The Osage Nation is prohibiting burns on its jurisdictional property without a burn permit after the Fifth Osage Nation Congress voted to amend its criminal law, which includes penalties for those who violate the law.
During the Tzi-Zho Session, the Congress unanimously approved a bill (ONCA 16-78 sponsored by Congressional Speaker Angela Pratt) that creates a new “Unlawful Burning Without a Permit” section in the Crimes Against Property code. Violators under this new law are people who burn debris/ trash without a permit and those who burn on no-burn days due to unfavorable and hazardous weather conditions.
Principal Chief Geoffrey Standing Bear signed the bill into law on Sept. 29, two days after the 12-0 Congressional vote.
According to the new law: “No person shall knowingly set or allow domestic debris burning unless he or she has a valid permit from the Osage Nation … Burning conducted pursuant to each permit must comply with all conditions specified on the permit.” The law states the Nation’s Wildland Fire Management Department shall prepare the burn permit forms and the permits are subject to guidelines and rules/ regulations of the Wildland Fire Department.
Pratt said the new burn permit law applies to lands where the Nation has jurisdiction. She also said she sponsored the bill after meeting with the Wildland Fire Management Department and said the department prepared policies for the new ban permit law.
“I think this will be a good thing for the Wildland Fire program as they try to coordinate better, especially during fire season, with landowners and not having so many false alarms,” Pratt said.
According to the new law regarding burn permits:
- Each burn permit applicant shall provide information required by the Wildland Fire Management Department for fire protection purposes.
- Fires solely for cultural or ceremonial purposes do not require a burn permit.
- Unlawful burning without a permit shall be punishable by jail imprisonment for a term up to three months; or a civil penalty of up to $1,000 for the first offense and up to $3,000 for each subsequent offense or both. Further, any violation of this section shall be subject to damages in an amount equal to and not exceeding the cost of reimbursing all fire responders.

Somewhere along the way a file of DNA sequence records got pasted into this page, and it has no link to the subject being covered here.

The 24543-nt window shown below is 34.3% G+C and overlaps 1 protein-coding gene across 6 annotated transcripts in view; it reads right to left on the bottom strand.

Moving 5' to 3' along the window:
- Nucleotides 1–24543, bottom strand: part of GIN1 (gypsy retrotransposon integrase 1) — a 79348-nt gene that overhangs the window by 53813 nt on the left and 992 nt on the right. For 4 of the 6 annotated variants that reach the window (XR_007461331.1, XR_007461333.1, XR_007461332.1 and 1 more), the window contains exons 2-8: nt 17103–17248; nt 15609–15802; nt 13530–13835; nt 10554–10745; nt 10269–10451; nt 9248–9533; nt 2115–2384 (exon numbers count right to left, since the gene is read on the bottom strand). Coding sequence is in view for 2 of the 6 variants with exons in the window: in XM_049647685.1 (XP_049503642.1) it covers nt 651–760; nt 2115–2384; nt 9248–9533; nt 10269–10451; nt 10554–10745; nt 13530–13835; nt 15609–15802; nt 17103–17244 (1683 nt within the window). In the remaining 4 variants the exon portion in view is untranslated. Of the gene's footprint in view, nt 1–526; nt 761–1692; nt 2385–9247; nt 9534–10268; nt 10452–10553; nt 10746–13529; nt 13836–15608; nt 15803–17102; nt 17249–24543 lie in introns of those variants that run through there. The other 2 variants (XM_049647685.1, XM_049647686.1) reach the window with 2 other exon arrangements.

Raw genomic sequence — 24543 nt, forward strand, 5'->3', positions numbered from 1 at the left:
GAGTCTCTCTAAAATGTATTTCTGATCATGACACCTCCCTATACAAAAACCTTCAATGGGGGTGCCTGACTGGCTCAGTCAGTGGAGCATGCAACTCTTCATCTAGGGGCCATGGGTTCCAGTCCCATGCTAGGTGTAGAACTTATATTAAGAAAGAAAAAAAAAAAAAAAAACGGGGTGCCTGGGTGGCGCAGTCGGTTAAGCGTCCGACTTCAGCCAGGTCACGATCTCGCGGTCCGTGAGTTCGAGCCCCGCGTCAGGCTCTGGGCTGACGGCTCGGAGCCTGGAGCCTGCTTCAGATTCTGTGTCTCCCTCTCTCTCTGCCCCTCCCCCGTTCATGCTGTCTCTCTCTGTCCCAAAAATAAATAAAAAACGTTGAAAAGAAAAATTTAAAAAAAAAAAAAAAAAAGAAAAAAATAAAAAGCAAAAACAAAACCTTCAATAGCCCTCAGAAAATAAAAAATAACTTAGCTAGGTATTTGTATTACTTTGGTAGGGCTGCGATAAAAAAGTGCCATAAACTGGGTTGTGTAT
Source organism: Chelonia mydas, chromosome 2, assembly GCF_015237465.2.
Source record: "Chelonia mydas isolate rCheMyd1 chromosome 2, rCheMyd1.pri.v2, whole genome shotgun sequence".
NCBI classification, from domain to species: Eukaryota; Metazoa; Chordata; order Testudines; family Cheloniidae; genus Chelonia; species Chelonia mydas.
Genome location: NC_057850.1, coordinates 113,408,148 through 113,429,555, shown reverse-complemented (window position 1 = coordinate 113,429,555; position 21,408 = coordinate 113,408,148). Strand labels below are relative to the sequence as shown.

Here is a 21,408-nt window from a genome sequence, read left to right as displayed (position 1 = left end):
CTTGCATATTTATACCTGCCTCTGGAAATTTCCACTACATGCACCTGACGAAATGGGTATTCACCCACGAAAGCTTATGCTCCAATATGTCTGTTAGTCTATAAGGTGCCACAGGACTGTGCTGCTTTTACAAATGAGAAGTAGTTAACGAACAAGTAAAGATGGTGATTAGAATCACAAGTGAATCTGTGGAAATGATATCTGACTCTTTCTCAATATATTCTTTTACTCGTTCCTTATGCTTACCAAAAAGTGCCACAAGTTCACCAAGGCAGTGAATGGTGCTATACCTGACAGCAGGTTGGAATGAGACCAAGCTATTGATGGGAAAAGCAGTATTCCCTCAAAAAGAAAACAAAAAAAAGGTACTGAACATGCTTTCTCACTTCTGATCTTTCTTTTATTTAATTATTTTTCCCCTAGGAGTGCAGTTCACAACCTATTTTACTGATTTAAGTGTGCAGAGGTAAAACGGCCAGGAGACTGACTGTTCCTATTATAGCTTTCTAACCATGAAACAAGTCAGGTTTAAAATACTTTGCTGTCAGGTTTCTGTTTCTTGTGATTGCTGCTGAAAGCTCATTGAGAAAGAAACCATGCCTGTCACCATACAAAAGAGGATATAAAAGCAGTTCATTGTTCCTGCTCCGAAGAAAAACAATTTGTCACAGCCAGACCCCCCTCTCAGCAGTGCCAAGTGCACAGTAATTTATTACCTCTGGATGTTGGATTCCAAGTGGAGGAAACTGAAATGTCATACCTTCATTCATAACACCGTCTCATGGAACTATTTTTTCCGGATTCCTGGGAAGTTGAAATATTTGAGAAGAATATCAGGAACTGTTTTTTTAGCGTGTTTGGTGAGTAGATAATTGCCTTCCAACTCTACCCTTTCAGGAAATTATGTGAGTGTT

According to the law regarding no-burn days (typically issued during emergency drought conditions):
- It’s unlawful for a person to set fire to any forest, grass, range, crop or other wildlands, or to build a campfire or bonfire, or to burn trash or other materials that may cause a forest/ grass/ wildland fire in areas where the Nation has jurisdiction when a Wildland Fire Management Department proclamation has been issued prohibiting burning.
- Any no-burn proclamations issued by the Wildland Fire Management Department shall be effective immediately and must be publicly posted through outlets including the ON government website and local news media outlets.
- Unlawful burning on no-burn days shall be punishable by a jail term of up to six months; a civil penalty of up to $1,000 for the first offense and up to $3,000 for each subsequent offense or both. Also, any violation of this section shall be subject to damages in an amount equal to and not exceeding the cost of reimbursing all fire responders.
For more information on burn permits or the Wildland Fire Management Department contact Fire Prevention Technician Corbin Malone at (918) 604-9055, contact the office at (918) 287-9767 or email firstname.lastname@example.org
*This article was edited on Jan. 6 to update information for the Wildland Fire Management Department.
Original Publish Date: 2017-01-05 00:00:00